Track requisite review and approvals (sign-offs) in one place.
Roll Up Must be able to roll-up and connect all the lowest level items to the highest level i.e., E2E process requirements, User Stories, Issues, Defects, Documentation, Approval, their status, expected date of completion must be connected to each other. In case some of these are managed outside of Collaboration tool, the Collaboration tool must have the complete picture.
Drill Down Must be able to drill down to the details at the lowest level to determine the cause of bottlenecks.
Progress Reports
  • Sprint Burn-Down Charts
  • Epic Burn-Down Chart
  • Velocity Chart
  • E2E Process Burn-Down Chart (Weekly)
  • Reports Drill-Down capability
  • Testing Reports
  • Advanced Testing Reports
    • Forecast Expected Completion Date at E2E level
    • Roll-up Earliest Test Availability Date at E2E level
Defect Reports
  • Defects priority table by number of impacted test cases (Daily)
  • E2E process blocking defects (Daily)
  • Defects not tied to test cases (Daily)
  • Ageing analysis (Weekly)
  • Inputs for Defect/Blocker resolution prioritization
Project Health Dashboard An automated up-to-date dashboard for all key project success matrices*.
* This will require roll-up.

Feature capabilities

The following matrix provides a summary of the feature capabilities that are likely to be needed.

Capability Matrix

Meeting the requirements

The existing Application Lifecycle Management (ALM) tools have some of these capabilities, but there is a problem. They all aim to be all-encompassing: they are designed with the assumption that the team would use the product for all their requirements and nothing else. This means that none of them are easy to integrate with other tools, and if you must have integration you are offered the unprepossessing do-it-yourself route of an API or extract using CSV, Excel or PL/SQL. The DevOps approach is by definition ALM but its tools are different as DevOps brought into play the key element of culture that was missing in ALM. However, the DevOps alternative of the toolchain has its downside as well, in that the number of sources of information that has to be gathered increases making integration even more important to pull together data from a variety of discrete applications and make sense of it.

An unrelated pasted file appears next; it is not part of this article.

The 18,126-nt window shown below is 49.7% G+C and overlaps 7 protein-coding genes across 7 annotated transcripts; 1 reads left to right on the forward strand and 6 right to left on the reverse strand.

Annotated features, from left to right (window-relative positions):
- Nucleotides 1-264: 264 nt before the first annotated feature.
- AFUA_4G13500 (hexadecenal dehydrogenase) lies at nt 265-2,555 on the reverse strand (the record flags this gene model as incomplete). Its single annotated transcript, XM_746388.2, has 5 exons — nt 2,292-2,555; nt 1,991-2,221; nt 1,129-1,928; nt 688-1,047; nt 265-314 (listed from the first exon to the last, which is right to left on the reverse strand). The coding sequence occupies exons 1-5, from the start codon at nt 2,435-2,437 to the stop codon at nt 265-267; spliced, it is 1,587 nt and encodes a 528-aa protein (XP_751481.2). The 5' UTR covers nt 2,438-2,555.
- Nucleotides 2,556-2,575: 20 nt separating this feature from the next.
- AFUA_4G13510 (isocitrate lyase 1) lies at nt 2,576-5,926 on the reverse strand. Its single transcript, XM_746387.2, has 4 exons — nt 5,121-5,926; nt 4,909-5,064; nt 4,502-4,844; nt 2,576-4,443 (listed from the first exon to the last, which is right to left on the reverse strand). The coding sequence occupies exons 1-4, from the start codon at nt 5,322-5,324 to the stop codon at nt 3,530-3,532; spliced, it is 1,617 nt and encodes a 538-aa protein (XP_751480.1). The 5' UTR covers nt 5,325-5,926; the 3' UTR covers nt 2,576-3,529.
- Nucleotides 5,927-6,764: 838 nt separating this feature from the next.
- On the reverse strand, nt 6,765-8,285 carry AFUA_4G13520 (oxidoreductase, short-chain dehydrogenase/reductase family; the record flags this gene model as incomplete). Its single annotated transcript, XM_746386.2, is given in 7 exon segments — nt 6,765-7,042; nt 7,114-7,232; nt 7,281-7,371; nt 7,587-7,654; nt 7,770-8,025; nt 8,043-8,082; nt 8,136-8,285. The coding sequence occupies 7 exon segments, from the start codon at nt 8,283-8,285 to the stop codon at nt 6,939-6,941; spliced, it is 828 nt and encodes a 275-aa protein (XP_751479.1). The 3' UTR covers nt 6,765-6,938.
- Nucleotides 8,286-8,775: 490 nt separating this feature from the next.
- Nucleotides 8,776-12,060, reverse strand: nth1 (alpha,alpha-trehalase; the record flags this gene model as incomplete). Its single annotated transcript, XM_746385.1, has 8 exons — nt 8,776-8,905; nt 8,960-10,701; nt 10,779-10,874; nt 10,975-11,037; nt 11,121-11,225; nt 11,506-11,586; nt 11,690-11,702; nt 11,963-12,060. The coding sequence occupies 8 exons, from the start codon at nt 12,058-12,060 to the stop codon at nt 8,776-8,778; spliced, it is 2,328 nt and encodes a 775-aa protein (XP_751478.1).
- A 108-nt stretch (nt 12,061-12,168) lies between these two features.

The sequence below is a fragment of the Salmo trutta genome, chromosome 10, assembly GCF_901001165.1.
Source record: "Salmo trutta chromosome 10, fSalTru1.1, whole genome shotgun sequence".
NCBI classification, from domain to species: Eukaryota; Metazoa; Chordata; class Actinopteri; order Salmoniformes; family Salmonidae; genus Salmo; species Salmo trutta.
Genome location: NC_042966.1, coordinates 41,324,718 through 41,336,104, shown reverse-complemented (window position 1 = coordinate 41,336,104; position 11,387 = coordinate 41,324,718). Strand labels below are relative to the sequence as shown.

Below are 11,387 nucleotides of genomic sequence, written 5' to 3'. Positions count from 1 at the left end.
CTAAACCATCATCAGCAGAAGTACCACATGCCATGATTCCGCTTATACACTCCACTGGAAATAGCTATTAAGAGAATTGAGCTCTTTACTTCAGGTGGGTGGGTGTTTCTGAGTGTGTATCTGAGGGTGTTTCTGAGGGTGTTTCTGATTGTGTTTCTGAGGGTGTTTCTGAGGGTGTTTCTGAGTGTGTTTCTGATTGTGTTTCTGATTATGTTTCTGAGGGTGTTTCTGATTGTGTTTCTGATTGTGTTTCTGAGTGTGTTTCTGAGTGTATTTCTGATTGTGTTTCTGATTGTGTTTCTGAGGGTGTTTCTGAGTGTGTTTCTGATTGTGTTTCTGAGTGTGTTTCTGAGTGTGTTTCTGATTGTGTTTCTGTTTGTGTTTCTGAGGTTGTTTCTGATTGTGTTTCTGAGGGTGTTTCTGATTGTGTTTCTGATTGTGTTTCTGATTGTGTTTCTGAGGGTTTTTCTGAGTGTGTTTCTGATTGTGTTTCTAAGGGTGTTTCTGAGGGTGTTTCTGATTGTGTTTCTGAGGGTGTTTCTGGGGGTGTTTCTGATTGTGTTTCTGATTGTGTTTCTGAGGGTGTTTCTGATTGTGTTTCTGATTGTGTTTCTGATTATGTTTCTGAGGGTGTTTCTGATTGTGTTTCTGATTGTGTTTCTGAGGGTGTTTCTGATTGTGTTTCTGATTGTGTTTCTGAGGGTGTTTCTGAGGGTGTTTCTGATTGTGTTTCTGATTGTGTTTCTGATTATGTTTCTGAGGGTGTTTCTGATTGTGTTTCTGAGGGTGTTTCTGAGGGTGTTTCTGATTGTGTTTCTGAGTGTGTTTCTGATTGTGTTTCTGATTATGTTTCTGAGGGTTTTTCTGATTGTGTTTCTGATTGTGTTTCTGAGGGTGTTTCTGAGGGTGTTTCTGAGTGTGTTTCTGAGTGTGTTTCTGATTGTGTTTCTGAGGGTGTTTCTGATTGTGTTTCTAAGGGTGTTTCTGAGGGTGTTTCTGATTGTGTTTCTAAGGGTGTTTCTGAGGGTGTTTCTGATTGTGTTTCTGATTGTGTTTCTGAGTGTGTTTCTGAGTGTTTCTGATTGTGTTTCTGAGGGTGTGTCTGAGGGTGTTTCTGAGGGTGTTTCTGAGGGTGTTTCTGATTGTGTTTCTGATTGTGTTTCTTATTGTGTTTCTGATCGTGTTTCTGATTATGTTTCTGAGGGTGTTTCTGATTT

The Tools

Unsurprisingly, ALM tools are very capable for Sprint planning, progress reports, basic dashboards and can roll up the stories up to Epic (a very large user story consisting of smaller and more measurable stories). However, ALM tools generally contrast with the more recent DevOps tools in that they aren’t easily integrated to other vendor’s tools.

It is Epics that can cause particular difficulties. An Epic can be considered as being equivalent to a Business Requirement for all practical purposes. However, it is important to be able to roll up Epics into End-to-End business process in order to visualize the completion of the end-to-end progress. Such a view is important to decide mid project release among other reasons. The off-the-shelf tools do not have capability to manage End to End business processes out of the box. However, some of these tools can be configured to accommodate it. Where, many of these tools provide an API to allow you to integrate ALM tools with other enterprise tools.

A few prominently used ALM tools are listed below with their claimed features.

Product Name Description (as per vendor)
CA Agile Central “CA Agile Central is an enterprise-class platform that’s purpose-built for scaling agile development practices. Provide a hub for teams to collaboratively plan, prioritize and track work on a synchronized cadence. Connect your development work to your company’s most important business initiatives. Measure productivity, predictability, quality and responsiveness with real-time performance metrics.” 1